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Monday, May 02, 2011

Study: Keep the Kids Away From the Liquor Cabinet

(I'm suffering a little bin Laden fatigue, and since this is my blog, I'm allowed to violate my own rules, like not talking about beer today.)

I have no horse in this race (or kids in the house), but I know studies like this provoke strong reactions. Still, I think it's wise not to dismiss them out of hand.
A new study shows that teens who drink with an adult supervising are more likely to develop problems with alcohol than kids who aren’t allowed to touch the stuff till they hit age 21.
I think we all want the same thing for our successor generations: healthy, happy people who enjoy superb beer in moderation. Since the goal is clear, it's worth being open minded about the method. However, it's also worth noting that the methodology mentioned in the story doesn't seem to be perfectly brilliant. Maybe the actual study was better.

Your thoughts?


  1. I'd like to see a comparison to numbers in countries with lower legal drinking ages. I know that in at least a few places in Europe, bars don't really bother about drinking ages at all. Do they have higher instances of alcoholism? Does it perhaps have something to do with societal attitudes towards alcohol? I'm not sure they've done a good job controlling or understanding their variables.

  2. It seems rather odd to me to compare Australian and American teens as if there were no other differences between the two countries. I also feel like there's a pretty wide range of teen behaviors in the spectrum from “at dinner, or on a special occasion or holiday, with adult supervision” ranging to “at parties with adult supervision”.

    I have to say, I was pretty shocked by the 35 percent of the American kids who were reported to have drank under adult supervision by 8th grade. Are American parents really that permissive in general, or is this an unusual sample population?

  3. The study doesn't seem to really compare responsible teen drinking. Getting a case or a keg for your childs party isn't responsible. Having a beer with your parents with dinner however is.

    My parents didn't hide alcohol in our home but we all knew liquor was off limits. By the time I hit high school the only drinking my parents ever did in front of us was a mixed drink every now and then, or my dads craft beer fix.

    Interestingly though my cousins mother allows them to drink with her supervision. Both her 20 yr old and her 17 yr old regularly get drunk both with her under her supervision and with they're friends without supervision. Doesn't take much to figure her kids will probably have alcohol problems.

  4. I read about a study that says Beer makes men grow breasts! So much for idiotic studies.

  5. Jared - "Both her 20 yr old and her 17 yr old regularly get drunk … Doesn't take much to figure her kids will probably have alcohol problems." Really? I suggest that's entirely your evidence-free guess. And what's your definition of "regularly get drunk" anyway? "Regularly have a few beers" or "regularly fall unconscious"? There's a very big difference. But in any case, in considerably more liberal-minded England, I was drinking regularly from the age of 17, frequently to the point of drunkenness, as were most of my friends: 40 years later I know of none of them with "alcohol problems", and personally I now frequently go weeks without alcohol.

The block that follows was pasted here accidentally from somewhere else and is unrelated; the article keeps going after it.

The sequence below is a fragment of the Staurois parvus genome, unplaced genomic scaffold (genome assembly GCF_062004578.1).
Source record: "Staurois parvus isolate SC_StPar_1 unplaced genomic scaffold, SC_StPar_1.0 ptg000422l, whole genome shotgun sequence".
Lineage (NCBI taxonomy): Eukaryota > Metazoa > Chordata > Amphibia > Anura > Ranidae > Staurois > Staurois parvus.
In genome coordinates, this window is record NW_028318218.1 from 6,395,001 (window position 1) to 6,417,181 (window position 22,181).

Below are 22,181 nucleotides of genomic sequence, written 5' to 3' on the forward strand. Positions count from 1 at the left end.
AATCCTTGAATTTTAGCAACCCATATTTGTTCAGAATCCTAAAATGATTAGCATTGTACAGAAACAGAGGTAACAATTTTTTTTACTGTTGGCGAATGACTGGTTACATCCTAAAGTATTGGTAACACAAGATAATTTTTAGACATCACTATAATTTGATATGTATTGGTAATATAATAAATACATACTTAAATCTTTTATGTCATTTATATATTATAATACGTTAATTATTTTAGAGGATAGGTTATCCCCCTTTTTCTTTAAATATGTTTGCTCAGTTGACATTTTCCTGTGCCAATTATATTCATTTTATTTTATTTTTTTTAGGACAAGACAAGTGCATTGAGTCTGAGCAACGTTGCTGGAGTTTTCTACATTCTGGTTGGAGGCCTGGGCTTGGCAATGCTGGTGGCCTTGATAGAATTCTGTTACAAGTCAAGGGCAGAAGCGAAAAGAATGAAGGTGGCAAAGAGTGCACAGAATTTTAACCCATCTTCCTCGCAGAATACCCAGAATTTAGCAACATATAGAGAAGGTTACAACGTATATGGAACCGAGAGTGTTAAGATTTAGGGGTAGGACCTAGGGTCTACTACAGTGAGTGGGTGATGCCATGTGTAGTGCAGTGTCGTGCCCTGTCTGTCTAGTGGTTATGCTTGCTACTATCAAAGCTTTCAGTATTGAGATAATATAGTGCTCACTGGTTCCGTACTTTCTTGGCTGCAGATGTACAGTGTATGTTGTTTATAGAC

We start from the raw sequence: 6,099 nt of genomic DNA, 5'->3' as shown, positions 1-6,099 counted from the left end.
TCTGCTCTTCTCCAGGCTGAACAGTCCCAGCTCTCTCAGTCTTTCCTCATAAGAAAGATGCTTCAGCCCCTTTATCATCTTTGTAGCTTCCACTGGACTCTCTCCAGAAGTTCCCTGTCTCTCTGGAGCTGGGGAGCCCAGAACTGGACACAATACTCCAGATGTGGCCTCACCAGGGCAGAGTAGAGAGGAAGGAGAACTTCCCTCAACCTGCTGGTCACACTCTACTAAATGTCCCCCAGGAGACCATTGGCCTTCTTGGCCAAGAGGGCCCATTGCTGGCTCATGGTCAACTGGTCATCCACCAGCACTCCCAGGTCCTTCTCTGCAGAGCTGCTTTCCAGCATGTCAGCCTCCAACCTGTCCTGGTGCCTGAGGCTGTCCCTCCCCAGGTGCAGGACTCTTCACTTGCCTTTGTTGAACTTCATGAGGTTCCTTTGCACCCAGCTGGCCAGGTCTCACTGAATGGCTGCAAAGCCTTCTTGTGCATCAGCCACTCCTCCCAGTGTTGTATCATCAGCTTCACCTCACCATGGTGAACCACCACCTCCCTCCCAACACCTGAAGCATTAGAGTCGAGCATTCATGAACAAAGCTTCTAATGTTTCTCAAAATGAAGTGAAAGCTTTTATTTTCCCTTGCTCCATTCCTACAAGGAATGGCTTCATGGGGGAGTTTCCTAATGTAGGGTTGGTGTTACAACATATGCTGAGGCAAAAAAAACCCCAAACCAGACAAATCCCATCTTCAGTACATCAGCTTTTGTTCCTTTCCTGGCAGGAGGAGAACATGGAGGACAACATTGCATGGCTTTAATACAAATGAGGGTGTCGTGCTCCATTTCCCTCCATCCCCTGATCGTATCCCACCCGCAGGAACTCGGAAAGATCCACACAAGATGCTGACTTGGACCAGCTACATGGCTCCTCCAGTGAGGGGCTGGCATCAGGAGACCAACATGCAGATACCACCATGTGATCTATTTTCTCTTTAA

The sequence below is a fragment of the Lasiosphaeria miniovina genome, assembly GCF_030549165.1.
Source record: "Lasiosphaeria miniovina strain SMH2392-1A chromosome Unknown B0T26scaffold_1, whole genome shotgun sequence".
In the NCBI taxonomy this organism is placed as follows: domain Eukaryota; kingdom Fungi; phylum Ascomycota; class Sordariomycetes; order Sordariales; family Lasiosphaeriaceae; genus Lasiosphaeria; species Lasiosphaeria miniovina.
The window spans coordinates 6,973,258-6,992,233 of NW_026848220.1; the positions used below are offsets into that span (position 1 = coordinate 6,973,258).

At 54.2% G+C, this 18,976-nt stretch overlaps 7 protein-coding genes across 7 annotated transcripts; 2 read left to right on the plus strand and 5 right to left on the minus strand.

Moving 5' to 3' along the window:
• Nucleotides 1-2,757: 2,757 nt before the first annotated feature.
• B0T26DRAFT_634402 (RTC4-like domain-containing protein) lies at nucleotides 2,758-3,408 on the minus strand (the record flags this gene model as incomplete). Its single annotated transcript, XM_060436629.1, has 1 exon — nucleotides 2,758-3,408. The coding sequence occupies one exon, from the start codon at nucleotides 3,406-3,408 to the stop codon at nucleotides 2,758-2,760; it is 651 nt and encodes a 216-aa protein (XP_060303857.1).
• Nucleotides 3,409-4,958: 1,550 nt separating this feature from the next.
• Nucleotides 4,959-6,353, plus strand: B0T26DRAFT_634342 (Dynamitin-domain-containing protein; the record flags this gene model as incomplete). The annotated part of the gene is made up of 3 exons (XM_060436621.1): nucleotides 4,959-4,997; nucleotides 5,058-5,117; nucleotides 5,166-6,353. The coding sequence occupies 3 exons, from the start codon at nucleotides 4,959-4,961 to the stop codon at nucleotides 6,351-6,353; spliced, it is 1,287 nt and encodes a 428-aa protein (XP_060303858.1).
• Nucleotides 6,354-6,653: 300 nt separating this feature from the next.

6. Seems to me that you quoted a rehash of an earlier study that compared rates of alcoholism between individuals that started drinking before age 21 and those that waited until after age 21.

  7. What if alcoholism is hereditary and parents that drink with their kids are alcoholics. The kids could be alcoholics because they inherited it not because they drank at 16, 18, or 21.

  8. Martynn

    I used similar standards for drunkeness that the study did. Vomiting, becoming violent or aggressive, Not remembering the night before..

    As a consumer of alcohol I understand that it's not the amount of alcohol consumed that causes these symptoms. I still remember getting food poisoning at a beer festival a couple years ago.

    I also as a consumer of alcohol understand the way you drink now doesn't necesarily mean you'll continue that way your whole life. My sister was a partier and used to consume far more then I do but rarely does anymore.

    I am not against allowing your own kids to drink anymore then you probably are. I was simply trying to make a point that the study is flawed in that it doesn't look at the way parents drink with their kids, and that it probably has far more to do with their kids' drinking habits then the fact that they're allowed to drink at all. Having a few beers with your parents or buddies is different then getting shit faced at a party and waking up next to a stranger.... At least I'd hope it would be.

  9. There is absolutely nothing in the study that isolates the link between letting kids drink and subsequent abuse. Letting kids drink is probably highly correlated with other aspects of home life like heavy and irresponsible drinking by parents.

    I don't think that parents who let kids drink while young are a random sample of all parents.

    Making any kind of causal statement is, then, totally unwarranted.